Therefore, if the defenses or claims in the present action depend upon facts which defendant put directly in issue but failed to establish in the prior litigation, it is precluded from raising them now. We conclude that such is the case. The trial court properly considered the several matters raised by way of estoppel to have been determined in the earlier litigation. Indeed, defendant partly concedes as much, but misconceiving the full scope of the doctrine of collateral estoppel, argues that since the factual questions are now presented within the frame of a different legal issue, they may be relitigated. This is, of course, completely erroneous.

One of defendant's main contentions in the present case is exactly the same as was advanced in the prior litigation -- that it had not been aware of the dedication statement on the 1950 map. The trial court, as noted, found the proofs advanced in support of that claim unbelievable, and the Appellate Division held that the record supported the trial judge's finding of an intention to dedicate. Since defendant's entire argument that plaintiffs are estopped from demanding possession rests on the premise that it mistakenly erected buildings on land believed to be its own, destruction of the premise carries the argument down with it.

To the extent that one can construe defendant's rather amorphous argument of estoppel to be that plaintiffs are precluded from demanding possession merely because of the

[55 NJSuper Page 592]

acts of the township's agents -- and this notwithstanding defendant's knowledge of the dedication -- it must be held that defendant is also barred from raising that issue. Its claim of estoppel in the prior action rested on the same theory, i.e. , that the acts of the building inspector and the tax assessor precluded the township from contending that there had been a dedication. It failed to discharge its burden of proof on that branch of the case. It now relies on the same facts to bar plaintiffs from demanding possession. The claim would, in this case as in the earlier one, require a finding that the acts of the municipal officials can be attributed to the township, and hence it would be inequitable to allow the township to enforce its rights. Although the right allegedly barred is different in each case (dedication as opposed to possession), the material facts which would constitute the claimed estoppel are the same. Defendant failed to prove them on its first attempt. It is not entitled to a second opportunity to establish them now.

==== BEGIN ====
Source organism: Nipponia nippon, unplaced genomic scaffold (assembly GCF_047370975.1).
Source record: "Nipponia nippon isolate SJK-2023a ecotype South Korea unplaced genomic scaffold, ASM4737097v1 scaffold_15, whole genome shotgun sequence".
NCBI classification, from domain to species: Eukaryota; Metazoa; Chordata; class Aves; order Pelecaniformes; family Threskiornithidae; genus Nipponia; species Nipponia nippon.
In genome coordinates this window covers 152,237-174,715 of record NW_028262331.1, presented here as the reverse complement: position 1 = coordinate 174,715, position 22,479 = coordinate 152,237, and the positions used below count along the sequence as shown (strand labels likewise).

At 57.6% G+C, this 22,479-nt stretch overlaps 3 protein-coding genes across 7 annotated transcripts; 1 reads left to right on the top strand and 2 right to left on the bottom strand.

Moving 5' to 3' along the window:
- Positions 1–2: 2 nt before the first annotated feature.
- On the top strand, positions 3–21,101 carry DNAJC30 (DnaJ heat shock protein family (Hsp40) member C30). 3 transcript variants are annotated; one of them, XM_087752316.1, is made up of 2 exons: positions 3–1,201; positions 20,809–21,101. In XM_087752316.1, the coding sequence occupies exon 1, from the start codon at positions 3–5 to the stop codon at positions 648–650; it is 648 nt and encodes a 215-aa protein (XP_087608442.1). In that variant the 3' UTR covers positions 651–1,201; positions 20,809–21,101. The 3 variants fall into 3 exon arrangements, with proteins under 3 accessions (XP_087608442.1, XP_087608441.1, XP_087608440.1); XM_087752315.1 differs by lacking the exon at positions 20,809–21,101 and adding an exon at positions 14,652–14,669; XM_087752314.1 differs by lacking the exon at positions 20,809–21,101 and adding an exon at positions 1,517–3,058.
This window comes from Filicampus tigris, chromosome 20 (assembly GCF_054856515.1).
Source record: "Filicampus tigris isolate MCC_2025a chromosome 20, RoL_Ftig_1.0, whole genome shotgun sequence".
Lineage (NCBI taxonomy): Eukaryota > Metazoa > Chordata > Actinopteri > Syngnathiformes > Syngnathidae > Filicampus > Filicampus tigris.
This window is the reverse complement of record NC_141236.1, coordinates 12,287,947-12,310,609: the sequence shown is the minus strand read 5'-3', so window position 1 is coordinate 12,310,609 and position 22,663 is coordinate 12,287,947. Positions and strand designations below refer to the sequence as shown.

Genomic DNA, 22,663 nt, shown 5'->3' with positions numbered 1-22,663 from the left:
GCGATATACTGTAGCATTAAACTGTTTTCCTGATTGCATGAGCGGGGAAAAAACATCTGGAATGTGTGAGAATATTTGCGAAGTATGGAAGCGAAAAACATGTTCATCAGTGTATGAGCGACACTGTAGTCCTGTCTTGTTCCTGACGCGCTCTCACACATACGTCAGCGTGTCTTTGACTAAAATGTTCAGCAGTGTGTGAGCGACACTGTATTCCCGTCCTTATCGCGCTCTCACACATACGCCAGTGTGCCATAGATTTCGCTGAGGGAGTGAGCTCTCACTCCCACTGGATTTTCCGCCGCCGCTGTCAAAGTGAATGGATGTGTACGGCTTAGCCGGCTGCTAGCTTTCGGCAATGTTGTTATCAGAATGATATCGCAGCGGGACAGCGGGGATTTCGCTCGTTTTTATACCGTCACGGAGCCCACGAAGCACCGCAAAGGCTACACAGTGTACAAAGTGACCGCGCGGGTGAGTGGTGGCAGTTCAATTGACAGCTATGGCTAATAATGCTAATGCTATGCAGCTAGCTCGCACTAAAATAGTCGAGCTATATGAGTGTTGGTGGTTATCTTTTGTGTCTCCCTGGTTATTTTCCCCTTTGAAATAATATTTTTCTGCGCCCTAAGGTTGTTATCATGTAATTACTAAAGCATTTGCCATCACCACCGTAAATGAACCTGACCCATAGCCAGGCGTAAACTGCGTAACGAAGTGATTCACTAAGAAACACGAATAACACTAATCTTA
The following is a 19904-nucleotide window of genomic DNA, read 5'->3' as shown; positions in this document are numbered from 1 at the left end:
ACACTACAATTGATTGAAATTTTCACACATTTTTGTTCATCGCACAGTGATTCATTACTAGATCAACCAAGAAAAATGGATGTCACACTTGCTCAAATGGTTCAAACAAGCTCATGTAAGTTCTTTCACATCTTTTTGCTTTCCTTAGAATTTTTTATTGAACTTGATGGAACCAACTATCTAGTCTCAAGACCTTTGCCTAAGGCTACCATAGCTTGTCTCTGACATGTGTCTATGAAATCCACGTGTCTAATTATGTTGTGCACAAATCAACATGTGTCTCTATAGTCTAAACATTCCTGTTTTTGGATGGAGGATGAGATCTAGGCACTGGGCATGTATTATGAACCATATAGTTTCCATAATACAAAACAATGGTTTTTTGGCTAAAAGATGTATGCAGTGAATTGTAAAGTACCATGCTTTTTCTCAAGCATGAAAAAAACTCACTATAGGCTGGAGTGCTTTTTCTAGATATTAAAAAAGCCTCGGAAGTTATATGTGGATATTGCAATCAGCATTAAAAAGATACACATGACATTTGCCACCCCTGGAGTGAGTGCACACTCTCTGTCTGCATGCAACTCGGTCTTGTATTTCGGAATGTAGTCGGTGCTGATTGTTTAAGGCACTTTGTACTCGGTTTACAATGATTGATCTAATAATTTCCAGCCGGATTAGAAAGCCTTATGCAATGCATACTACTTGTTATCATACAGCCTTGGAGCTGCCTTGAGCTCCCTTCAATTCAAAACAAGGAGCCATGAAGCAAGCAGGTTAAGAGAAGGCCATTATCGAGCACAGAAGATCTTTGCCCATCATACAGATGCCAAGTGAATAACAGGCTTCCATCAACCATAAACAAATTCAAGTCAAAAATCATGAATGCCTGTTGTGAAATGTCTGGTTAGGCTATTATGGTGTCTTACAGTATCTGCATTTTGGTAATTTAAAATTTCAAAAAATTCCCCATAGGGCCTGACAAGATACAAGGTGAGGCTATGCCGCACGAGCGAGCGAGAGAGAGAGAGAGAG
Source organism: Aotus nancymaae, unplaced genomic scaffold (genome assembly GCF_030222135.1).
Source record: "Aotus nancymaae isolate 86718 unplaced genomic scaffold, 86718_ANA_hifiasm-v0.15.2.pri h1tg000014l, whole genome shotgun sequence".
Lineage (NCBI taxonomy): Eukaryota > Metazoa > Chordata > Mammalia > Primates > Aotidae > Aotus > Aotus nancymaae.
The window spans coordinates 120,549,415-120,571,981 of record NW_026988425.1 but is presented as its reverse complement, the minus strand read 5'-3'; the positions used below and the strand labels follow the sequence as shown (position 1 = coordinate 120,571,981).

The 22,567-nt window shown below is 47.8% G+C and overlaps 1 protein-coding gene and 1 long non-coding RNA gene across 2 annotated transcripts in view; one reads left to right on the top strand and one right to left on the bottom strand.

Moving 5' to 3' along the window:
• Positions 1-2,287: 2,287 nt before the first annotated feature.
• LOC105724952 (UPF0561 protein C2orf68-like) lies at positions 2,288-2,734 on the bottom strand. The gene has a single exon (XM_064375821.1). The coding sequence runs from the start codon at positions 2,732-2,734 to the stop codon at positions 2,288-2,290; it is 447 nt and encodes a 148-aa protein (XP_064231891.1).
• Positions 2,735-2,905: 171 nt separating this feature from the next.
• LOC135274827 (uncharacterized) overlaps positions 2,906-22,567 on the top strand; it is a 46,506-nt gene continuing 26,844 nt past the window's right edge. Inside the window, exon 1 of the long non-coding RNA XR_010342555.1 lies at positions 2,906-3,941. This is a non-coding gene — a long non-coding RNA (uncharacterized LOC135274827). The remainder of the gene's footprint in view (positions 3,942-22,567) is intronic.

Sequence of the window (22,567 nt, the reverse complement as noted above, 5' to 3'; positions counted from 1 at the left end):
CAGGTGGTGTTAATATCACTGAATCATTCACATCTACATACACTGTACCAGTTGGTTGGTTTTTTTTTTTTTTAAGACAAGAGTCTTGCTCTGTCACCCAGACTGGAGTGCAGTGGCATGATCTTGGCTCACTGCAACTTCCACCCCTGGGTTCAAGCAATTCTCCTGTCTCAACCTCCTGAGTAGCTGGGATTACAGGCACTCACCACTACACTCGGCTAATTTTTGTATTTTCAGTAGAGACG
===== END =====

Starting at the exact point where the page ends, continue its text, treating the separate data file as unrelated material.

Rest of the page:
Defendant's claim of estoppel on the ground that children of its purchasers were admitted to the township schools does not appear to have been raised in the first suit. Nevertheless, we find no merit in the argument. Defendant gives no reason why this act should constitute an estoppel. It does not claim that it was prejudiced or misled thereby. The board of education was under an obligation to provide the children of residents of the municipality with educational opportunities, N.J.S.A. 18:14-1, and this regardless of the status of the land occupied by their parents.

In bringing this action plaintiffs have properly pursued the remedy prescribed by law to vindicate the public's right to possession of dedicated lands. Atlantic City v. Groff , 64 N.J.L. 527 (Sup. Ct. 1900); Hohokus Tp. v. Erie R. Co. , 65 N.J.L. 353 (Sup. Ct. 1900). That right may not be diminished by reason of the fact that defendant building company is the legal owner of the fee, or has conveyed a part or all of it to others. Hoboken Land and Improvement Co. v. Mayor, etc., of City of Hoboken ,

[55 NJSuper Page 593]

36 N.J.L. 540, 543 (E. & A. 1873). Plaintiffs are clearly entitled to possession of the premises in question.


The answer seeking to predicate any relief to plaintiffs upon compensation for improvements made by Point Pleasant is so intertwined with the relief sought under the counterclaim that the answer and counterclaim will, in that respect, be considered together.

Point Pleasant concedes plaintiffs' right to possession. All of Point Pleasant's defenses, as well as its counterclaim, are based upon the contention that it was under a misapprehension of law and fact when it constructed various improvements on the dedicated lands, and that those improvements were made with the knowledge and acquiescence of plaintiffs.